Sheep herder Sarah Loten takes us behind the scenes of summer pastoral work.
Summer days begin and end with herding sheep on Drover’s Way Farm. It is a rhythm that is as ancient as the sheep farming tradition, dating back to 10,000 BC, when sheep were first domesticated in Mesopotamia. I always feel a kinship with the generations of shepherds who have gone before me, herding and defending their flocks. I’m sure they experienced many of the same challenges and joys that we live with daily, on Drover’s Way Farm.
Here in Lanark County, Ontario, the farming day begins with a call to the ever-enthusiastic Border Collie and help move the sheep. Herding dogs have generations of breeding to make them good working dogs and our current dog lives for these moments. She is a picture of joy and determination, as she sprints towards the fields where the sheep are waiting. The sheep are gathered overnight in yards, which are essentially big, heavily fenced fields designed to protect them from predators.
The sheep have their own “guardian angels” that come in the form of big white sheep guardian dogs. On our farm, we have Pyrenees and Maremma dogs. These gentle giants can turn into torpedoes of fury, if they feel that their family, the flock, is threatened. At the same time, these dogs will gently protect a newborn lamb or a sick ewe, using their body to create warmth or defense, until a shepherd comes along to help. They are an invaluable asset to our pastoral system. I lavish affection on them as they come to get their food from me, in the order that they (not me!) deem is the correct hierarchy. I have little influence on their behaviour but I love watching their instinct and interaction with each other, the sheep and their people. They are my working partners and they know their important place on the farm.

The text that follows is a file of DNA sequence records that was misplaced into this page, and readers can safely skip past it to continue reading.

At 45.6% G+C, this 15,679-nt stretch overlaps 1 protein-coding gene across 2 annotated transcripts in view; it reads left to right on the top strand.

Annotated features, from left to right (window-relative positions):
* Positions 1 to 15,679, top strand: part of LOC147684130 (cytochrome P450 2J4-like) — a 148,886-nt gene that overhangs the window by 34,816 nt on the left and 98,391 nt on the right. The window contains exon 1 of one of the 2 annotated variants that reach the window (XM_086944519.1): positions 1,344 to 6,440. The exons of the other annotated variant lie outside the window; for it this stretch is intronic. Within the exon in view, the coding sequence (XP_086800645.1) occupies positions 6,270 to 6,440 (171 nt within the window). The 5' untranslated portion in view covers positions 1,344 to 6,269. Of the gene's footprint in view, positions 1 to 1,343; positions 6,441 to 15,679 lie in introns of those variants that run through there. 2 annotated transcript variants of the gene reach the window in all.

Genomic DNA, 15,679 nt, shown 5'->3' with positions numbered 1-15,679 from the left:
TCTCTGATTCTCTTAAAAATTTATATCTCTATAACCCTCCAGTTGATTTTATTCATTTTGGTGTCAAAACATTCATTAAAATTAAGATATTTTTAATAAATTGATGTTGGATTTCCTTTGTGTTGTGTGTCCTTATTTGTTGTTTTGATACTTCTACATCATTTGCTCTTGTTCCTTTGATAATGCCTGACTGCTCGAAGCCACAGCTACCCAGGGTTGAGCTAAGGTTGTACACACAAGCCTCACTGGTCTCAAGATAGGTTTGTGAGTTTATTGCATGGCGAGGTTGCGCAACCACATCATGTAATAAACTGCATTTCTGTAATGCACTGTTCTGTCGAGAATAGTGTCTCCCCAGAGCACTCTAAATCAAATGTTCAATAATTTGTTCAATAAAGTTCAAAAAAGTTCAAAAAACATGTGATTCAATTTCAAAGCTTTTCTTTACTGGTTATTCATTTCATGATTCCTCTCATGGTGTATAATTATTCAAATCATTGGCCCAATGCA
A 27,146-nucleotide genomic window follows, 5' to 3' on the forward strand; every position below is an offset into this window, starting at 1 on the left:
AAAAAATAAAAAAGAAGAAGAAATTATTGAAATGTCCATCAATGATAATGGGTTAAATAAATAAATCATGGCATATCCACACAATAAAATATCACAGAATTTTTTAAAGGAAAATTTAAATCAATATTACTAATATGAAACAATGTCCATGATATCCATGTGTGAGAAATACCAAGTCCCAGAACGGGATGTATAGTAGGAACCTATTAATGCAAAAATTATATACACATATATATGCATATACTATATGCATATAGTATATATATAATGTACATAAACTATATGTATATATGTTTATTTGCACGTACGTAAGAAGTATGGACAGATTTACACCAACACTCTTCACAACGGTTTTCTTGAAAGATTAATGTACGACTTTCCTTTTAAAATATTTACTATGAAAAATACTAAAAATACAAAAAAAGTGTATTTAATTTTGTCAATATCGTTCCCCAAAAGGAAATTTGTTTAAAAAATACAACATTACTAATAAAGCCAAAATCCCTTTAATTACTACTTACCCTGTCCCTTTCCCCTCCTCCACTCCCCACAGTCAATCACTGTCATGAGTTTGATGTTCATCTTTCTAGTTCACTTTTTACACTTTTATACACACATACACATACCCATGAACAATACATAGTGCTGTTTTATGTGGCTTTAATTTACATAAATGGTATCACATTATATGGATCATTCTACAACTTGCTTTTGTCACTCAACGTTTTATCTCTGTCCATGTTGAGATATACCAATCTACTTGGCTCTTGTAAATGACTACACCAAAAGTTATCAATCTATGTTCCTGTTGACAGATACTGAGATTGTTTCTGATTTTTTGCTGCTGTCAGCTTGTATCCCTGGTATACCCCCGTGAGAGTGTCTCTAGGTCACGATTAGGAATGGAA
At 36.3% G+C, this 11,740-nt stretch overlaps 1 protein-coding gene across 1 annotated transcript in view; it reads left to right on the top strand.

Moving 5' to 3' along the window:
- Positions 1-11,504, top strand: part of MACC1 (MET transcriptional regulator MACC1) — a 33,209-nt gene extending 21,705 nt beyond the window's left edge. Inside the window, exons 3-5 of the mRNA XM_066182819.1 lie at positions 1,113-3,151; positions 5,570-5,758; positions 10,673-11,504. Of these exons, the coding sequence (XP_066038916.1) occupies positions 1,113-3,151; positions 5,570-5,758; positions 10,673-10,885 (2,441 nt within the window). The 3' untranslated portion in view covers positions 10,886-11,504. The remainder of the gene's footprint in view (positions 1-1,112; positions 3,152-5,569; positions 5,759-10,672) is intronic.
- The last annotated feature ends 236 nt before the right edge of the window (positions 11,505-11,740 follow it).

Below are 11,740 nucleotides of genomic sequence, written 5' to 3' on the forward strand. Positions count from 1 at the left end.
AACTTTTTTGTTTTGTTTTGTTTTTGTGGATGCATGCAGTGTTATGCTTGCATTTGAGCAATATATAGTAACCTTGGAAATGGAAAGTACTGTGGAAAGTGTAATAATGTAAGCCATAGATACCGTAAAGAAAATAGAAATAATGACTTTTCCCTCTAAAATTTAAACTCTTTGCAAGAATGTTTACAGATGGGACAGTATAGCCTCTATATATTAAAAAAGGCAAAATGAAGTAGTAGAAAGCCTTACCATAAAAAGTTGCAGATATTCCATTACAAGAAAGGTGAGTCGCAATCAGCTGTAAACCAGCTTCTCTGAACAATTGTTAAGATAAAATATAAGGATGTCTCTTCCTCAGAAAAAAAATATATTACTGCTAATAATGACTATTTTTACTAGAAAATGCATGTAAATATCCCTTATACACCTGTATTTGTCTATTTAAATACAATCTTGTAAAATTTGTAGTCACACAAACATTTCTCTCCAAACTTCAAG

Meanwhile, the Border Collie has been impatiently waiting for a word from me, glaring at the sheep, reminding them to pay attention to the real boss of the operation. Sheep farming keeps a person humble…sometimes I think that I’m quite low in the hierarchy of essential tools at this place! However, a quick command of “Away” or “Come By to Me,” code for circle to the right or left, and the dog is off like a shot, to gather the sheep. She brings them to the gate where I’m standing. Then we begin to drive the sheep out to whatever field we have chosen as the pasture area for the day. On a beautiful summer morning, nothing beats the pleasure of that early morning walk out to the fields, trailing the sheep and dogs with a crook in hand!
We have several hundred acres of permanent and semi-permanent pasture on our farm. Herding and the movement of sheep is vital to maintaining the quality of pasture, grass species, and the amount of growth and feed. It is part science and part art, from years of observation, to know when and where to move the sheep. To keep the sheep and pasture healthy, we create a dance between grass and animals, trying to work with nature as much as possible. Grass growth is rapid in the spring and fall but slows down in the summer. Grass is most nutritious between 4-8 inches and happily keeps growing if we keep it between those lengths. As well, intestinal parasites are a significant challenge for sheep, particularly if the grass becomes too short or too wet. However, sheep aren’t too worried about these details, only about keeping their stomachs full. Like kids with candy, they will keep eating as long as it is front of them! We spend considerable effort fencing them in and out of certain areas, using the dogs to keep them where we want them, much to their chagrin.